Kings Get the Kings
The San Antonio Spurs were barely out of the Western Conference semifinals, and not nearly out of the building yet, when conversations in the hallways of Staples Center found their ways to the Sacramento Kings.
The Lakers finished the Spurs, 93-87, on Tuesday night, their 10-4 run to end the game the presumed method even before it began. The best-of-seven series was done in five games because the Lakers carried every fourth quarter, finally with their series-high 31 points in the last period.
Kobe Bryant scored 10 of his 26 points in the fourth quarter, and Shaquille O’Neal had 21 points and 11 rebounds, and Rick Fox had 17 points and seven assists.
Tim Duncan had 34 points and a career playoff-high 25 rebounds for the Spurs, overrun at the end by the twice-defending NBA champion Lakers, who shot terribly for three quarters before shooting 57% in the fourth.
So the Lakers renew the defense of those championships with the Kings in the conference finals, beginning Saturday in Sacramento. They beat the Kings in the first round two years ago and the second last year, and three times in four regular-season meetings this year.
“We are the underdogs because we are starting out this series on the road,” Laker Coach Phil Jackson said. “They are a very competitive team against us.”
Yet it is the Lakers who play beneath banners, who have won 10 consecutive playoff series and 23 of 25 playoff games and 11 in a row on the road.
The Kings, who vanquished the Utah Jazz in the first round and the Dallas Mavericks, against many predictions, in the second, won home-court advantage with 61 regular-season wins and the Pacific Division championship.
After Tuesday’s game, a sheet of paper was taped to O’Neal’s locker. On it, there was a photograph of King center Vlade Divac and a midseason quote from Divac, “If [the Lakers] don’t have home-court advantage this year, they’re not going to win it.”
Divac’s assignment in the coming series will be O’Neal.
“I hear and see everything,” O’Neal said. “I’m the po-lice.”
O’Neal said he did not know who affixed the quote to his locker. Fox thought O’Neal himself had done it. Bryant shrugged.
“I didn’t see it,” Fox said. “But I suspect it. He’s been talking about it for a while.”
Bryant chuckled, because he knows how O’Neal gets about these things.
“Shaquille, he feeds off motivation like that,” Bryant said. “That gets him charged up.”
That would be good for the Lakers, not so much for the Kings. O’Neal has played the first two series with various ankle and toe injuries, along with the stitches in his shooting index finger. The Spurs crowded him and shoved him, so other Lakers, Bryant in particular, were more assertive on offense.
The Kings would demand a better offensive effort from the Lakers, who didn’t score 100 points in the series, and have done so only once in eight postseason games. The Kings went for at least 102 five times in five games against the Dallas Mavericks.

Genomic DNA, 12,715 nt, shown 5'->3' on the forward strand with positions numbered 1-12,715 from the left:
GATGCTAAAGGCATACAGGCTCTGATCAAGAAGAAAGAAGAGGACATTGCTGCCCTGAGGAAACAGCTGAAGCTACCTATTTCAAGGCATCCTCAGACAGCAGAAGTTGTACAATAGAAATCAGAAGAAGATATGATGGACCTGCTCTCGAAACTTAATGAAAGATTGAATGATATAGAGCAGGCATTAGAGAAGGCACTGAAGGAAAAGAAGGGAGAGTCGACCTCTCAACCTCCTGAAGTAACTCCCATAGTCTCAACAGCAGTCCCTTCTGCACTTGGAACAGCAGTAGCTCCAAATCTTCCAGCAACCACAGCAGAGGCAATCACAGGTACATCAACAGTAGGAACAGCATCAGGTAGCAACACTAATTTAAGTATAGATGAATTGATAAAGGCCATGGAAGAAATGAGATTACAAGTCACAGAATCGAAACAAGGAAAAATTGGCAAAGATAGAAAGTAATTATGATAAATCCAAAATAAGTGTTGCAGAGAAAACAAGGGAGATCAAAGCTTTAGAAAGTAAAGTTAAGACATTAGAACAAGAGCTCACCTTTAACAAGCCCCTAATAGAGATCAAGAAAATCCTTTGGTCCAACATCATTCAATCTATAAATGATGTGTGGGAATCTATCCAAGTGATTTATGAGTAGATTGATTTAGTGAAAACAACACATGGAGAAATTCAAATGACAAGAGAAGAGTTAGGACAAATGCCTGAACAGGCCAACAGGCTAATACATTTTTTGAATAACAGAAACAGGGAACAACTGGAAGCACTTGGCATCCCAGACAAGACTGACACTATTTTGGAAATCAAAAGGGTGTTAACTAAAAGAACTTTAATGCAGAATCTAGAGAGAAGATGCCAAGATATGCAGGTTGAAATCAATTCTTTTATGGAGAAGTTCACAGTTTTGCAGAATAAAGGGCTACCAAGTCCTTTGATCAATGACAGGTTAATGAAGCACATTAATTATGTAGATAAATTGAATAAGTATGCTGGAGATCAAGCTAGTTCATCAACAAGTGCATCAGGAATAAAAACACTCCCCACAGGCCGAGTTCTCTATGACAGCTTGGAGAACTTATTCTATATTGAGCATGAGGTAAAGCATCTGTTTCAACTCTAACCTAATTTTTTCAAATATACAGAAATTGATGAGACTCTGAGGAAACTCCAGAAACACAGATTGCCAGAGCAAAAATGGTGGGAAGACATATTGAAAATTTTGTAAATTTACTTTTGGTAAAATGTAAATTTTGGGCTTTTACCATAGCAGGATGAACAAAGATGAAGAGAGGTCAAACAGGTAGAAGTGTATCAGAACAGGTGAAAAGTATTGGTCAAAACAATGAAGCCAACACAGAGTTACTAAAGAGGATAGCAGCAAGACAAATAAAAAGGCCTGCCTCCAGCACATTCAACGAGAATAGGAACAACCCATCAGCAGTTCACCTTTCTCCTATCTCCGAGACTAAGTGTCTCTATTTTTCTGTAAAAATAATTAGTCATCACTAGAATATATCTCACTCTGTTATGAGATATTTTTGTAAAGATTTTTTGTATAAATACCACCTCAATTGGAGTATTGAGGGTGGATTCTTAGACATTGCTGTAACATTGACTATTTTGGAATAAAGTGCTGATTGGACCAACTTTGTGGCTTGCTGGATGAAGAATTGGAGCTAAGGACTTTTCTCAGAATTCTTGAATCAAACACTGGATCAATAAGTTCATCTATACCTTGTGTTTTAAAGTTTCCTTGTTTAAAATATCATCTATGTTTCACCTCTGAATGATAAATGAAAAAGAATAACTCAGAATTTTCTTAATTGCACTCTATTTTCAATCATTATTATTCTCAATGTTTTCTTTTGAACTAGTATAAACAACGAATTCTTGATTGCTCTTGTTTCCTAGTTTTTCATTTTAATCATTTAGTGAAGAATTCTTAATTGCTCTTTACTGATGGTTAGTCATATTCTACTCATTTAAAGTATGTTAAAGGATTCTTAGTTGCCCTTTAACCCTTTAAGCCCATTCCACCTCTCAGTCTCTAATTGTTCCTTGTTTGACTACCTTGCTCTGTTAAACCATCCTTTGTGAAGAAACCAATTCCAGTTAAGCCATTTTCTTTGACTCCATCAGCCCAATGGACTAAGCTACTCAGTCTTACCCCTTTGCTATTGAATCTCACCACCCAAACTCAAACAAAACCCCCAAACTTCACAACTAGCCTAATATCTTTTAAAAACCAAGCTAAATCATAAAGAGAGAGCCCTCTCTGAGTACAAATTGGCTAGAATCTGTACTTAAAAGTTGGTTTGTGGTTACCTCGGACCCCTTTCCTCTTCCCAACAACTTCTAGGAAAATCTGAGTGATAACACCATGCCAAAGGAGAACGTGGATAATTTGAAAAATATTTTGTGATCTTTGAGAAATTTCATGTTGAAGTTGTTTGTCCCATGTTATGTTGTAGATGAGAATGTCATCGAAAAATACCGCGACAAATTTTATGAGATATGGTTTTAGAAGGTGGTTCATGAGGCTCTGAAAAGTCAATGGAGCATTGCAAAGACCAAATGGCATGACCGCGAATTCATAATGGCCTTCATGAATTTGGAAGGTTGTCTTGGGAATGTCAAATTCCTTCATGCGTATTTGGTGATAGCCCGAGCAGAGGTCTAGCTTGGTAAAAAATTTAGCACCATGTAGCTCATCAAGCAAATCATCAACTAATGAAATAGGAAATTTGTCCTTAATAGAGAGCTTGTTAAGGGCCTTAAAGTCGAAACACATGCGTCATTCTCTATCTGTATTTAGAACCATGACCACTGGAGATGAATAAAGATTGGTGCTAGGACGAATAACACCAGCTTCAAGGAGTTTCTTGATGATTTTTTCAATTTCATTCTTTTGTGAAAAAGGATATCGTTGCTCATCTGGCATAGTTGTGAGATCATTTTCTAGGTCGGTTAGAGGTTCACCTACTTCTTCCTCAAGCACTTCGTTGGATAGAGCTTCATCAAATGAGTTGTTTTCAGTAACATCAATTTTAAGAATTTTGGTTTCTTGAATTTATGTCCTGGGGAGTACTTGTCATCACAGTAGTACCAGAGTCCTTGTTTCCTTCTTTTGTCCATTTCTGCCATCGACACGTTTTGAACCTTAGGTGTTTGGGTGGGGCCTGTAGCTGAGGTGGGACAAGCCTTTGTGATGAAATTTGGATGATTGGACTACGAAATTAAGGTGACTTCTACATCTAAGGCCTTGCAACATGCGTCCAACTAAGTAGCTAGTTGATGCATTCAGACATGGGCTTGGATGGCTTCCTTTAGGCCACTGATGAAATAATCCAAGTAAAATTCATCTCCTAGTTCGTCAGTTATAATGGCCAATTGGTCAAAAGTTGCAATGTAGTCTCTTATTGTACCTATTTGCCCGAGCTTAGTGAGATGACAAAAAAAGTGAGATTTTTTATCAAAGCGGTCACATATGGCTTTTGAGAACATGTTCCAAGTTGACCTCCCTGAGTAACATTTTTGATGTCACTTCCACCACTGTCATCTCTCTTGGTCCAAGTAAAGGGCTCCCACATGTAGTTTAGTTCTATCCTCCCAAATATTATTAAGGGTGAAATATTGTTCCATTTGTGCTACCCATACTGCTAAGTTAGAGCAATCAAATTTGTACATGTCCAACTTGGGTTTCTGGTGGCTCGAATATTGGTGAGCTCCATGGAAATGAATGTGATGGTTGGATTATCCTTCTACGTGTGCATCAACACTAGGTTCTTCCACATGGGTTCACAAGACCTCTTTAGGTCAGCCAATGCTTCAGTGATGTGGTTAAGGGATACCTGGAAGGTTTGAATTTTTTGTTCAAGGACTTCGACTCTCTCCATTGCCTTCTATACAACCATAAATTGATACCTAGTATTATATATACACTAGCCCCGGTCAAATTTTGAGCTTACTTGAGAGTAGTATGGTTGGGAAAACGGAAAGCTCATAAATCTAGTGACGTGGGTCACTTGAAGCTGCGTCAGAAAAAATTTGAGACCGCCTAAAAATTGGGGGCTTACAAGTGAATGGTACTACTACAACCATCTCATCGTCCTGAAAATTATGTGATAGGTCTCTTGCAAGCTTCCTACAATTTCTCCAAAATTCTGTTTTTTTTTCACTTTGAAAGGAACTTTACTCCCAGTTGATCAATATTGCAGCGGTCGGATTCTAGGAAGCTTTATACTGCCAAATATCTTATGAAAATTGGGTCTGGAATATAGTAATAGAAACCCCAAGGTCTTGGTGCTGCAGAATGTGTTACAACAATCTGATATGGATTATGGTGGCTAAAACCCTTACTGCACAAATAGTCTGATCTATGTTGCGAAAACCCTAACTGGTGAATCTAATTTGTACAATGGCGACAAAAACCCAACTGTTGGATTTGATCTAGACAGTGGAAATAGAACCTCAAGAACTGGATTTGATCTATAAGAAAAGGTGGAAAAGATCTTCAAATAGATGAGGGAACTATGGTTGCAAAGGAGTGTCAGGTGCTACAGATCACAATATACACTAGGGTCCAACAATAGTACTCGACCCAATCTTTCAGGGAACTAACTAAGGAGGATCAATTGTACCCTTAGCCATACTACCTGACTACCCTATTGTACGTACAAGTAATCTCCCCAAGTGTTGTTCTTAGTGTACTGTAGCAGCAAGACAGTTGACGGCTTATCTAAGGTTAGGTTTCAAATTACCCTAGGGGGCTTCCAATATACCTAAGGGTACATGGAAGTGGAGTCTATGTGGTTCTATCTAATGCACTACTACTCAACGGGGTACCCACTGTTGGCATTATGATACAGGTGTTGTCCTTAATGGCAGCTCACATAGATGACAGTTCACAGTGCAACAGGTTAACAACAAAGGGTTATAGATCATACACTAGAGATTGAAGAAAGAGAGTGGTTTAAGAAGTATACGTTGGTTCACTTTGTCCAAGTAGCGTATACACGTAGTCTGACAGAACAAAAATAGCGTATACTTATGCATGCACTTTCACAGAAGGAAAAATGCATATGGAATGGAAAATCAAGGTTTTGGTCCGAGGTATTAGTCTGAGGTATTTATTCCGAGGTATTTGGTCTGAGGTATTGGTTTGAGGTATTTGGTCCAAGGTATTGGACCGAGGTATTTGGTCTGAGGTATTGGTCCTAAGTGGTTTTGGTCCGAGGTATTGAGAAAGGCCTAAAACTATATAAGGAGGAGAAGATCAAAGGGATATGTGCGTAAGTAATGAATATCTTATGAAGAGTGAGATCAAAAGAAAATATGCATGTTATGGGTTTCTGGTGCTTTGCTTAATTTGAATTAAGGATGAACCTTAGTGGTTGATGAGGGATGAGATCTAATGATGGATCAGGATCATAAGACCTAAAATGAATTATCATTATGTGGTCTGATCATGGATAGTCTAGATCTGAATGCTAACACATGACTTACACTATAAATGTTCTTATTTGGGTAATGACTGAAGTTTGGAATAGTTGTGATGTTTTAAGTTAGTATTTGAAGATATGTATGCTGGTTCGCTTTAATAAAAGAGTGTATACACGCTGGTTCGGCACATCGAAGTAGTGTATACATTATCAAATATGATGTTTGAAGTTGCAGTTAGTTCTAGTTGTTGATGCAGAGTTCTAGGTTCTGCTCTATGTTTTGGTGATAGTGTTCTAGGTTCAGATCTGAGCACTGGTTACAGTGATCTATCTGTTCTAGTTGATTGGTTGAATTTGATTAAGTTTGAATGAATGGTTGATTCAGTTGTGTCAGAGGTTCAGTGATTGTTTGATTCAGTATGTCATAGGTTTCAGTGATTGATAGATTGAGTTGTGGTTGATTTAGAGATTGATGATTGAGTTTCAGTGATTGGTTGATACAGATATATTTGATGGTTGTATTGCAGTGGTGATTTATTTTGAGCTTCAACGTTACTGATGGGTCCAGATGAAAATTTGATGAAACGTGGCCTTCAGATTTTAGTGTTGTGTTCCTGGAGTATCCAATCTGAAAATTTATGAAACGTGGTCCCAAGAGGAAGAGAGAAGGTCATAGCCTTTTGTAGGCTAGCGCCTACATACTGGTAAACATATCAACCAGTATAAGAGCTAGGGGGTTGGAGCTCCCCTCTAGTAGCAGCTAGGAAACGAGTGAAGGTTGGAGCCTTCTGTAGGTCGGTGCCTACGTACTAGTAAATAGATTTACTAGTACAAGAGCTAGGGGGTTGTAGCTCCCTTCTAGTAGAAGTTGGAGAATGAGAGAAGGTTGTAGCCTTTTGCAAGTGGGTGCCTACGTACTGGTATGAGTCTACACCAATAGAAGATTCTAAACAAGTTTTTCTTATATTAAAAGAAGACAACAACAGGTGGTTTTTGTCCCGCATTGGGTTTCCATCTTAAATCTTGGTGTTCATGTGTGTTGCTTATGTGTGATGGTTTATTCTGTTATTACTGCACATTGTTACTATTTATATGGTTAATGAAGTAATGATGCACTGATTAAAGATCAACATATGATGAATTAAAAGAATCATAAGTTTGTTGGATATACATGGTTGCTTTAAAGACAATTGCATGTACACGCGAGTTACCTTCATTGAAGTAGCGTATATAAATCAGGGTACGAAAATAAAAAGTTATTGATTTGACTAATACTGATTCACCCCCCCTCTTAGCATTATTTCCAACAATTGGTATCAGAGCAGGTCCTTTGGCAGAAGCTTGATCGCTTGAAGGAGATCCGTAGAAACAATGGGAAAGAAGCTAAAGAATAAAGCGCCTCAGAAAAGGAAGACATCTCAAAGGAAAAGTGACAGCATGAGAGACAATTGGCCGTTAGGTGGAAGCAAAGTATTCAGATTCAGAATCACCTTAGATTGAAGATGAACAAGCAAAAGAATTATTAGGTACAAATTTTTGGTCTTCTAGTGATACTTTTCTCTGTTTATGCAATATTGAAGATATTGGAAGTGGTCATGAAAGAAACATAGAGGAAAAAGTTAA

“We’ll be the underdogs and that is fine,” Bryant said. “We are comfortable with that. Going to Sacramento is a tough task. They are in a place they’ve never been before, and that’s the Western Conference finals. They are going to be pumped up, they are going to play their best. They are a very emotional ballclub and we have to be ready for that.”
Then Bryant rethought his premise.
“I never feel like an underdog,” he said.
A night after they cried “Beat L.A.” in Sacramento, they shouted “Three-peat” in Los Angeles. At the end of the Spurs’ season, and with all of Sacramento watching, the Lakers took an 83-83 game to 90-83, on a Bryant layup, a Fox layup, and a Robert Horry three-pointer, from the right corner, with 58 seconds remaining.
“The Lakers played like champions in the last four or five minutes of every game we played,” Spur Coach Gregg Popovich said. “The Lakers got it done. Kobe was great again down the stretch.”
Duncan, played straight-up for much of the game again, scored 12 points in the second half, but needed 12 shots for them. He missed eight. The Spurs led by as many as 10 points in the third quarter, but gradually lost the lead, and then the series, as the Lakers stayed in their clutch character.
“We still didn’t get it done,” Malik Rose said. “We scored down the stretch, I guess, but we didn’t stop anybody.”
Now the style changes, from the grind-it-out Spurs to the wildly up-tempo Kings.
“It’s going to be tough,” Horry said. “Sacramento is playing really well right now. They have the best team in basketball, so we’ve got to get ourselves together and try to get a win.
“We’re beat up and buried, but we’re going to go in there and try to quiet the crowd and play hard.”
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*--* It Was a Struggle The Lakers won their Western Conference semifinal series against San Antonio in five games, but were not impressive in doing so. A comparison of key statistics of this season’s playoff series with the Spurs and last season’s, which the Lakers won in four games: 2001 2002 Avg. Point Dif +22.3 +4.2 Pct. of Time Ahead* 73.4% 22.8% Biggest Lead 39 11 Field Goal Pct 47.1% 44% Three-Point Pct 44.4% 33.8% Avg. Reb. Dif +14.3 +4.2 Avg. Off. Reb. Dif +5.8 0 * The Lakers led last season’s series for approximately 141 of a possible 192 minutes. This year, they led for 54:38 of a possible 240 minutes